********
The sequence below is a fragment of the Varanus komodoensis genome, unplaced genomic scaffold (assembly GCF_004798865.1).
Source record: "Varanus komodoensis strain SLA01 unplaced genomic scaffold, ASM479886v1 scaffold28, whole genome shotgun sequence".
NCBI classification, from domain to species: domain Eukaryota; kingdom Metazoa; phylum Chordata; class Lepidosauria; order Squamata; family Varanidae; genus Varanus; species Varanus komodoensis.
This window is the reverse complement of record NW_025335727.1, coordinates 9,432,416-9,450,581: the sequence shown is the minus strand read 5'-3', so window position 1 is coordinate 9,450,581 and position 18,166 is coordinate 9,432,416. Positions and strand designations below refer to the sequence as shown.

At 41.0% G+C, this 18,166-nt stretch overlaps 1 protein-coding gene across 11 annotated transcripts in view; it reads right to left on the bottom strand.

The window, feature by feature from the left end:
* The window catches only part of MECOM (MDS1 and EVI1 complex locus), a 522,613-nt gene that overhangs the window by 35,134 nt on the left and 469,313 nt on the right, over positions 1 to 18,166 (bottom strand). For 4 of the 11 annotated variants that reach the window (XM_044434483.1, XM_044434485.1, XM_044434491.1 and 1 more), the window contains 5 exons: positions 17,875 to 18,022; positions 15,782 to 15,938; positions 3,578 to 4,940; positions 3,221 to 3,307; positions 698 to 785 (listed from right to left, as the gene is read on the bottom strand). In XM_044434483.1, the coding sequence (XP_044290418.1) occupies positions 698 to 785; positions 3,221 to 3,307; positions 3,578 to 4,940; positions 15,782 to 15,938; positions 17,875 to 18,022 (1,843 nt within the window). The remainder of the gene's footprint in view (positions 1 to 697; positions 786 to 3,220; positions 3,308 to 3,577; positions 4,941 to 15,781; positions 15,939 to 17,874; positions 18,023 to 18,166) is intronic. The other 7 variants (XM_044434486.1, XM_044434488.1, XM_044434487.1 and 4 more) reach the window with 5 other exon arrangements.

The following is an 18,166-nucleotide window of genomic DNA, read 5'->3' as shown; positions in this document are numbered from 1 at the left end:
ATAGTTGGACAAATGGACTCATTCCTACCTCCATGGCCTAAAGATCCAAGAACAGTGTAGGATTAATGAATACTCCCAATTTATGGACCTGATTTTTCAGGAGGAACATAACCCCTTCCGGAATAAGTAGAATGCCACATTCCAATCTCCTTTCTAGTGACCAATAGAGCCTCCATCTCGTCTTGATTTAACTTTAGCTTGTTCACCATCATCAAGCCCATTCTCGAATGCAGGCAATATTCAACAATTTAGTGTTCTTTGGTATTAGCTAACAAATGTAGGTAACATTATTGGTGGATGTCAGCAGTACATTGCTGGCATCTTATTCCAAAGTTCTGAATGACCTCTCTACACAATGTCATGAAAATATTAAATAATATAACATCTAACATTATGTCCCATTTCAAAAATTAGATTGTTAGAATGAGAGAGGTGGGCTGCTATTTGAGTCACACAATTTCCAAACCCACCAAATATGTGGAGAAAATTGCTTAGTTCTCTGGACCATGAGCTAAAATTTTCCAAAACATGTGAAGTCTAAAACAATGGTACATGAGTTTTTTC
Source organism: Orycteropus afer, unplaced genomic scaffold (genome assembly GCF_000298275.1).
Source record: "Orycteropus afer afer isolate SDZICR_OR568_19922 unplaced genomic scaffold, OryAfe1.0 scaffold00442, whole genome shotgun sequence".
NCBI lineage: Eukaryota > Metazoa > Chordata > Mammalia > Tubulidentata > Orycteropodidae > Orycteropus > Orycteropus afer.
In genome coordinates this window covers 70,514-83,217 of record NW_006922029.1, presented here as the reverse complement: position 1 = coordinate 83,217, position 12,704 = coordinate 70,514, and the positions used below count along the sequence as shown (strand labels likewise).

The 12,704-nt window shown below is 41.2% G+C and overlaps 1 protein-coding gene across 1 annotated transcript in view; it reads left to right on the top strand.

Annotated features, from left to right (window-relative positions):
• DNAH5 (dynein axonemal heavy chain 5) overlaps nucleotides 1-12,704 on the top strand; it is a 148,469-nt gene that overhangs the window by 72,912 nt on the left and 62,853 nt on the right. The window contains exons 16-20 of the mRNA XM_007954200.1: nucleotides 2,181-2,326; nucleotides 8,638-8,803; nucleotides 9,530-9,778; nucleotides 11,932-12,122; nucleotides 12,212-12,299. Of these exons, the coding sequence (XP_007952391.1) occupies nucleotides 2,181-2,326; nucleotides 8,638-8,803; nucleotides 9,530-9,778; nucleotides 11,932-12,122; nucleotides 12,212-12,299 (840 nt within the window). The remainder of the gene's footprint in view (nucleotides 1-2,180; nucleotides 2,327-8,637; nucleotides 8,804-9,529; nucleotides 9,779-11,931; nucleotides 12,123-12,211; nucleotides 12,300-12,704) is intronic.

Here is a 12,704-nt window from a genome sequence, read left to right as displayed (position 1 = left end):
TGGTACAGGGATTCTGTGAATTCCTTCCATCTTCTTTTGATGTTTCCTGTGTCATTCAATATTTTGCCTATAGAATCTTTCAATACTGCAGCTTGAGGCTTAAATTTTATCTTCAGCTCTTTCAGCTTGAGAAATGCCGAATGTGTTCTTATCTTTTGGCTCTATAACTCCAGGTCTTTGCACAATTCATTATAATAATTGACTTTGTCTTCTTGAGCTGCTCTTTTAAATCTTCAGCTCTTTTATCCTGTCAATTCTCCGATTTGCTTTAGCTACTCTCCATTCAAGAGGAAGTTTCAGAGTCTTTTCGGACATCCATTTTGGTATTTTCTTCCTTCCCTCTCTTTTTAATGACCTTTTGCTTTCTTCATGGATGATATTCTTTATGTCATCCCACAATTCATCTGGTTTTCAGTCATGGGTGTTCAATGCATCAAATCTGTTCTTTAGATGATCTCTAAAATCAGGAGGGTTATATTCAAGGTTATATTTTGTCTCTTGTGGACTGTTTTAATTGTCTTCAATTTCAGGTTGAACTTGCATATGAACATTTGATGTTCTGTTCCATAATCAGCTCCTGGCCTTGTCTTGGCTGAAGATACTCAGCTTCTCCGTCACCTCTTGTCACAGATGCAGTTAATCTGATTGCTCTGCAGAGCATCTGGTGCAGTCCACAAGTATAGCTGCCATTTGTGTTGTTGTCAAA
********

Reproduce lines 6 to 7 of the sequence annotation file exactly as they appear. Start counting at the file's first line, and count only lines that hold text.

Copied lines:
The window, feature by feature from the left end:
* The window catches only part of MECOM (MDS1 and EVI1 complex locus), a 522,613-nt gene that overhangs the window by 35,134 nt on the left and 469,313 nt on the right, over positions 1 to 18,166 (bottom strand). For 4 of the 11 annotated variants that reach the window (XM_044434483.1, XM_044434485.1, XM_044434491.1 and 1 more), the window contains 5 exons: positions 17,875 to 18,022; positions 15,782 to 15,938; positions 3,578 to 4,940; positions 3,221 to 3,307; positions 698 to 785 (listed from right to left, as the gene is read on the bottom strand). In XM_044434483.1, the coding sequence (XP_044290418.1) occupies positions 698 to 785; positions 3,221 to 3,307; positions 3,578 to 4,940; positions 15,782 to 15,938; positions 17,875 to 18,022 (1,843 nt within the window). The remainder of the gene's footprint in view (positions 1 to 697; positions 786 to 3,220; positions 3,308 to 3,577; positions 4,941 to 15,781; positions 15,939 to 17,874; positions 18,023 to 18,166) is intronic. The other 7 variants (XM_044434486.1, XM_044434488.1, XM_044434487.1 and 4 more) reach the window with 5 other exon arrangements.